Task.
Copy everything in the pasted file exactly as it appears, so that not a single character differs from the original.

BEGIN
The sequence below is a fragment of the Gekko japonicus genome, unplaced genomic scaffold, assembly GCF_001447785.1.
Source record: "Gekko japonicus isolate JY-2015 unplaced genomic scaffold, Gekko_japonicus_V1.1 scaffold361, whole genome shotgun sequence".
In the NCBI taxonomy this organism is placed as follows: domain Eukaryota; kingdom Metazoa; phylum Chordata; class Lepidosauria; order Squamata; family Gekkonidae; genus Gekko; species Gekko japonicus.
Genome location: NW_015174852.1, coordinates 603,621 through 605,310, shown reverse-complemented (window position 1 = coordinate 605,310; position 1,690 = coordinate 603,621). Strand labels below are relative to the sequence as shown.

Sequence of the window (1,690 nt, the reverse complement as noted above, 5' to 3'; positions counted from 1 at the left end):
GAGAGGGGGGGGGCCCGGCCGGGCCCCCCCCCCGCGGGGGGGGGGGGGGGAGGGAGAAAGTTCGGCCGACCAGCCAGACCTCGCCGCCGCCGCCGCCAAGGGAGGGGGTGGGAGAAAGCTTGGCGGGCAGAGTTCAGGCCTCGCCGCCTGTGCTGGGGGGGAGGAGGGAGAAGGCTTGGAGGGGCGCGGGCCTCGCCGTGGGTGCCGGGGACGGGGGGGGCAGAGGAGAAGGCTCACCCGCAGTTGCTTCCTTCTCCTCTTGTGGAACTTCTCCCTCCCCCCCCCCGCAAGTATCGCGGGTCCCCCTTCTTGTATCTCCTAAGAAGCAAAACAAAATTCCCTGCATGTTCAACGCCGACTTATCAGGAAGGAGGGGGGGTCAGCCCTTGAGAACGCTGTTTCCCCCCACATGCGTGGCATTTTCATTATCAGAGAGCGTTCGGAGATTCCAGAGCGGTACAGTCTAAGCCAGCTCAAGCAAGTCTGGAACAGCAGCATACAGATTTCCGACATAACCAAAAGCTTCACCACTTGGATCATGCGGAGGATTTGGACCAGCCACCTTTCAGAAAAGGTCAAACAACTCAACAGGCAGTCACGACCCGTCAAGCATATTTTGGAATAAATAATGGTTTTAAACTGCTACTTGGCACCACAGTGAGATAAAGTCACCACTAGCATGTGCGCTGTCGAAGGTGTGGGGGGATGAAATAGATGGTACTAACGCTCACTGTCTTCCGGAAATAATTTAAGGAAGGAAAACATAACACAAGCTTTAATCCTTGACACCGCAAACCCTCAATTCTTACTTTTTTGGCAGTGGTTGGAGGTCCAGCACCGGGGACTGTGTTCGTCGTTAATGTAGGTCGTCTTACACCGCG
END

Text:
The sequence below is a fragment of the Gekko japonicus genome, unplaced genomic scaffold, assembly GCF_001447785.1.
Source record: "Gekko japonicus isolate JY-2015 unplaced genomic scaffold, Gekko_japonicus_V1.1 scaffold361, whole genome shotgun sequence".
In the NCBI taxonomy this organism is placed as follows: domain Eukaryota; kingdom Metazoa; phylum Chordata; class Lepidosauria; order Squamata; family Gekkonidae; genus Gekko; species Gekko japonicus.
Genome location: NW_015174852.1, coordinates 603,621 through 605,310, shown reverse-complemented (window position 1 = coordinate 605,310; position 1,690 = coordinate 603,621). Strand labels below are relative to the sequence as shown.

Sequence of the window (1,690 nt, the reverse complement as noted above, 5' to 3'; positions counted from 1 at the left end):
GAGAGGGGGGGGGCCCGGCCGGGCCCCCCCCCCGCGGGGGGGGGGGGGGGAGGGAGAAAGTTCGGCCGACCAGCCAGACCTCGCCGCCGCCGCCGCCAAGGGAGGGGGTGGGAGAAAGCTTGGCGGGCAGAGTTCAGGCCTCGCCGCCTGTGCTGGGGGGGAGGAGGGAGAAGGCTTGGAGGGGCGCGGGCCTCGCCGTGGGTGCCGGGGACGGGGGGGGCAGAGGAGAAGGCTCACCCGCAGTTGCTTCCTTCTCCTCTTGTGGAACTTCTCCCTCCCCCCCCCCGCAAGTATCGCGGGTCCCCCTTCTTGTATCTCCTAAGAAGCAAAACAAAATTCCCTGCATGTTCAACGCCGACTTATCAGGAAGGAGGGGGGGTCAGCCCTTGAGAACGCTGTTTCCCCCCACATGCGTGGCATTTTCATTATCAGAGAGCGTTCGGAGATTCCAGAGCGGTACAGTCTAAGCCAGCTCAAGCAAGTCTGGAACAGCAGCATACAGATTTCCGACATAACCAAAAGCTTCACCACTTGGATCATGCGGAGGATTTGGACCAGCCACCTTTCAGAAAAGGTCAAACAACTCAACAGGCAGTCACGACCCGTCAAGCATATTTTGGAATAAATAATGGTTTTAAACTGCTACTTGGCACCACAGTGAGATAAAGTCACCACTAGCATGTGCGCTGTCGAAGGTGTGGGGGGATGAAATAGATGGTACTAACGCTCACTGTCTTCCGGAAATAATTTAAGGAAGGAAAACATAACACAAGCTTTAATCCTTGACACCGCAAACCCTCAATTCTTACTTTTTTGGCAGTGGTTGGAGGTCCAGCACCGGGGACTGTGTTCGTCGTTAATGTAGGTCGTCTTACACCGCG